advocate

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Advocate

Ethics noun A person who acts on the behalf of or speaks for another—e.g., for a cause or plea, often in the context of a legal proceeding.
verb To act or speak for another person or group of persons.
Law A person who speaks on behalf of others, protecting their rights.
MedspeakUK A person who can support a service user or carer through contact with health services. Advocates will attend meetings with patients and help service users or carers to express concerns or wishes to health care professionals. Although many people can act as an advocate (friend, relative, member of staff), advocacy services can be accessed through an NHS Trust.

advocate

Ethics noun (pron. ad´ ve ket) A person who acts on the behalf of or speaks for another–eg, for a cause or plea. See Amicus curiæ verb (pron. ad ve ka´t) To act or speak for another person or group of person

ad·vo·cate

(ad'vŏ-kăt)
nursing A person who speaks on behalf of another.
[L. advocatus, counsel, supporter, fr. advoco, to consult]
References in periodicals archive ?
Therefore, to avoid any penance, they should make better-informed operational and strategic decision in advocation and implementation of OHS provisions.
The OHCHR has compiled as many as seventy-three documents pertaining to the Commission on Human Rights, which serve as resources for the advocation of democracy and rule of law.
(326) See Lafferman, supra note 212, at 246-47 (suggesting a change in analytical tests to determine type of public or private figure plaintiff is in an attempt to standardize twibel suits); see also Lide, infra note 362, at 222 (proposing alternative dispute resolution as a solution to twibel and online defamation cases); see also O'Brien, supra note 321, at 2776 (advocation application of new Jersey Appellate Division's guidelines to resolve issues of anonymous online defamation).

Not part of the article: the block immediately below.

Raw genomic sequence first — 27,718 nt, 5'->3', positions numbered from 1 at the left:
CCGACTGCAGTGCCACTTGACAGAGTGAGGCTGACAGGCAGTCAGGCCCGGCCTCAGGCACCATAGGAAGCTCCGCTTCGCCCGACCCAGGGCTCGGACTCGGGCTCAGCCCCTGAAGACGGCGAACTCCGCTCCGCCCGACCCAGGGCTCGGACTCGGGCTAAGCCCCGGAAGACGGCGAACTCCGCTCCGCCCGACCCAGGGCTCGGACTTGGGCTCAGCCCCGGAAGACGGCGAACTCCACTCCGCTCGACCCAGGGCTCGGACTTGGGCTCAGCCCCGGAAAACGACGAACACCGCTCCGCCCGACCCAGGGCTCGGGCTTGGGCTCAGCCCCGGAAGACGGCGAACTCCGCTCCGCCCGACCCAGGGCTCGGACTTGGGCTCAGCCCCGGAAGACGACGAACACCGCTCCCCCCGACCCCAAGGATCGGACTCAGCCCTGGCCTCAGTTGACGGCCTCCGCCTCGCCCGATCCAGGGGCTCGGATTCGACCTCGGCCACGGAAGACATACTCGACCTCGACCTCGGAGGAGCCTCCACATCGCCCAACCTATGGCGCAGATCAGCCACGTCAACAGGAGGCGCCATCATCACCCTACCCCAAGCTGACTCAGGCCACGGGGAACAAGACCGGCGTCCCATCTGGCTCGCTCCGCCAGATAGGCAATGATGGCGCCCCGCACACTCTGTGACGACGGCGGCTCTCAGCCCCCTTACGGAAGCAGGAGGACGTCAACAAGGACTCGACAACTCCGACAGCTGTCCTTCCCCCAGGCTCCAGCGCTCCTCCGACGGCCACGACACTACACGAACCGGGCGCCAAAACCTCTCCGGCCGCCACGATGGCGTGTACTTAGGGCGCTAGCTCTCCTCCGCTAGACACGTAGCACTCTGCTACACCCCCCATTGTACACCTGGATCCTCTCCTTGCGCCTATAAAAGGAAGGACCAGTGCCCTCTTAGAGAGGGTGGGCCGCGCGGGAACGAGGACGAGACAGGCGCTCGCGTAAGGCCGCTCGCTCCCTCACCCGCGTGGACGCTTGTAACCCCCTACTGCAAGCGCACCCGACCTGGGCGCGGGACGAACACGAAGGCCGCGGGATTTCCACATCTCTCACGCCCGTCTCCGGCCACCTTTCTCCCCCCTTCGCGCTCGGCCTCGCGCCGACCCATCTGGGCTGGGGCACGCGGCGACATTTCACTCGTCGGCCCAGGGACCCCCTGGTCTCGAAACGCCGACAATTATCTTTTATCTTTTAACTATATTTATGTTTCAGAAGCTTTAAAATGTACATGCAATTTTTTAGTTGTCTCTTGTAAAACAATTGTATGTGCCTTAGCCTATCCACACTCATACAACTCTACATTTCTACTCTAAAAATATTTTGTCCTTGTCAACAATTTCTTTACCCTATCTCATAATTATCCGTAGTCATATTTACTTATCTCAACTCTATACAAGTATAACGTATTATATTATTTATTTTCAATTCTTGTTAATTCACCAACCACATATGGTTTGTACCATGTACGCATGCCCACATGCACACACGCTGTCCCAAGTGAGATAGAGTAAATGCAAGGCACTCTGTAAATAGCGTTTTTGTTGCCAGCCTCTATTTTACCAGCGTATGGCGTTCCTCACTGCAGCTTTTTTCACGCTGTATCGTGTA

The catastrophic events that move Maud's plot--the father's suicide, the climactic duel--are all played out against a wider uniformitarian structure that mirrors Lyell's re-figuring of geological catastrophe in his advocation of the more profound agents of uniformitarian change.
Readings of Cervantes's masterpiece range from Manuel Azana's celebration of Sancho's radical democratic spirit to Ramiro de Maeztu's emphasis on his substantial lack of nobility; from Ramiro Ledesma's advocation for Don Quixote as the Nietzschean Ubermensch (and against the soulless masses) to Ramon J.
After conducting the interview, the collected interview data were coded and some examples of the codes that were used to sort through the interview data were: "ineffective (useless) Act," "inadequately prepared," "continued advocation," and "increase pressures." The codes mentioned beforehand were used to identify common themes in the collected data.
Her want of an education and her public advocation for it.
From receiving and giving bad news to handling loss of control and patient advocation, this provides caregivers solid methods of coping with diagnosis, preparing for a loved one's end of life, and handling a complicated medical system.
destruction and the emergence of the new, I retain here his early advocation of a Benjaminian "divine violence" as a form of the imaginative neutralization (or subtraction) of the existent order necessary for authentic utopian figuration.
The adoption of asset management as a result of external advocation was regarded as a weak influence in both UK and Russia.
With advocation for finding soulfulness, "Blessings from Mary" is a fine read for Christian spirituality, highly recommended.